Years ago my father-in-law (actually, my ex-father-in-law) told me once that ‘if you can’t defend what you believe, then you should change your beliefs.’ That statement has stuck with me over the years, and still rings true.
So I have experienced a fairly high level of frustration when I’ve asked Baptist Fundamentalists why questions that they cannot answer with any logical, solid explanation. For example. . .
‘I believe that God answers my prayers.’ Why? Can you give me a cause and effect scenario where you specifically prayed for a specific need to be supplied within a given time limit? Generally, the answer boils down to one word.
Generally, their explanation for why God has not specifically answered a specific prayer is something along the lines of;
a. God is trying to teach us a lesson to improve our character or teach us to trust Him
b. God operates on His own time-table
c. God is not Santa Claus
d. Maybe you have something in your life that is interfering with God’s answering you, perhaps you have some hidden sin?
So let me be quite clear on this point.
- God claims to be our father and wants us to approach Him without fear, telling Him our needs, struggles, and wants.
- God, be definition is sovereign over everything, is omnipotent, omniscient, and omnipresent. Therefore, He knows what we need before we even approach Him about it.
- God has promised to hear and answer our prayers. Here is a website listing what the author claims are twelve Scripture passages promising to answer our prayers on a conditional basis. God’s Promise to Answer Prayers Now personally, I think that many of these ‘promises’ are not correctly applied, but that’s an entirely different kettle of worms for another day.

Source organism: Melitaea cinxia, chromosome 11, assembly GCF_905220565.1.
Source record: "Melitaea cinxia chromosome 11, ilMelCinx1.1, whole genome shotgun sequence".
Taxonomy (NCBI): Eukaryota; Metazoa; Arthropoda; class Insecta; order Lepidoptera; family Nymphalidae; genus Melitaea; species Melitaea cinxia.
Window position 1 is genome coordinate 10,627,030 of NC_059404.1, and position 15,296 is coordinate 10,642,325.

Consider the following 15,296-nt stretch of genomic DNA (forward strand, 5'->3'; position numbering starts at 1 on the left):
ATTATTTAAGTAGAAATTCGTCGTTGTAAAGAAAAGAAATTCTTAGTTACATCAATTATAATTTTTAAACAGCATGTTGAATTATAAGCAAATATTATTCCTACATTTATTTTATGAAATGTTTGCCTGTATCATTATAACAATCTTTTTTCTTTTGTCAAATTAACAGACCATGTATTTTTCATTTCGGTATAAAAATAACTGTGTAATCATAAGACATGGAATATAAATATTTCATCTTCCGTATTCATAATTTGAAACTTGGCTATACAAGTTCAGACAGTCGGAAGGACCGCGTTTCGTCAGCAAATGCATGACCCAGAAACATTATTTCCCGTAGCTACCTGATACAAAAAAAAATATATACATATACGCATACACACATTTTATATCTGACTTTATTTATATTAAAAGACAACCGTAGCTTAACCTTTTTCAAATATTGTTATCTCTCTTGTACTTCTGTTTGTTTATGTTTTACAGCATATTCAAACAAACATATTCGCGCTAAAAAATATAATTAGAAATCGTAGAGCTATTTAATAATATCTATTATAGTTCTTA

Here in Colorado, we have a very deep canyon called ‘The Royal Gorge.’ Royal Gorge It’s beautiful, and really worth seeing. If you can stand heights, there are aerial gondolas and a wonderful swinging bridge cross the deep canyon!
I tend to see God/religious beliefs as being on one side of a deep chasm, our realities on the opposite side. The bridge is prayer. And either God answers our prayers and meets our needs when we need them or it doesn’t count. It is not valid to pray for money to pay the utilities, get behind so much the company shuts them off, then receive money you needed after they were shut off.
It doesn’t matter what anyone argues about any made up reasons what they think God’s motives or timing was; in this scenario, the money wasn’t there within the time frame in order to prevent the utilities from being shut off.
Is my scenario far-fetched? Not at all. This came from my personal family history. It happened. A church member somehow found out about it, and paid the utility bill. My father stood up and publicly thanked whoever had paid the bill in a church service. I personally found that to be rather humiliating as part of the family.
So my take on prayer is that if God is going to claim to be our all-knowing, perfectly loving Heavenly father as we were taught, then God needs to answer our prayers in real-time or it doesn’t count.
Which leads to my next question – If God has demonstrated a pattern of being untrustworthy in the area of answering our prayers and meeting our needs on a timely basis, then what exactly are we trusting God to do for us?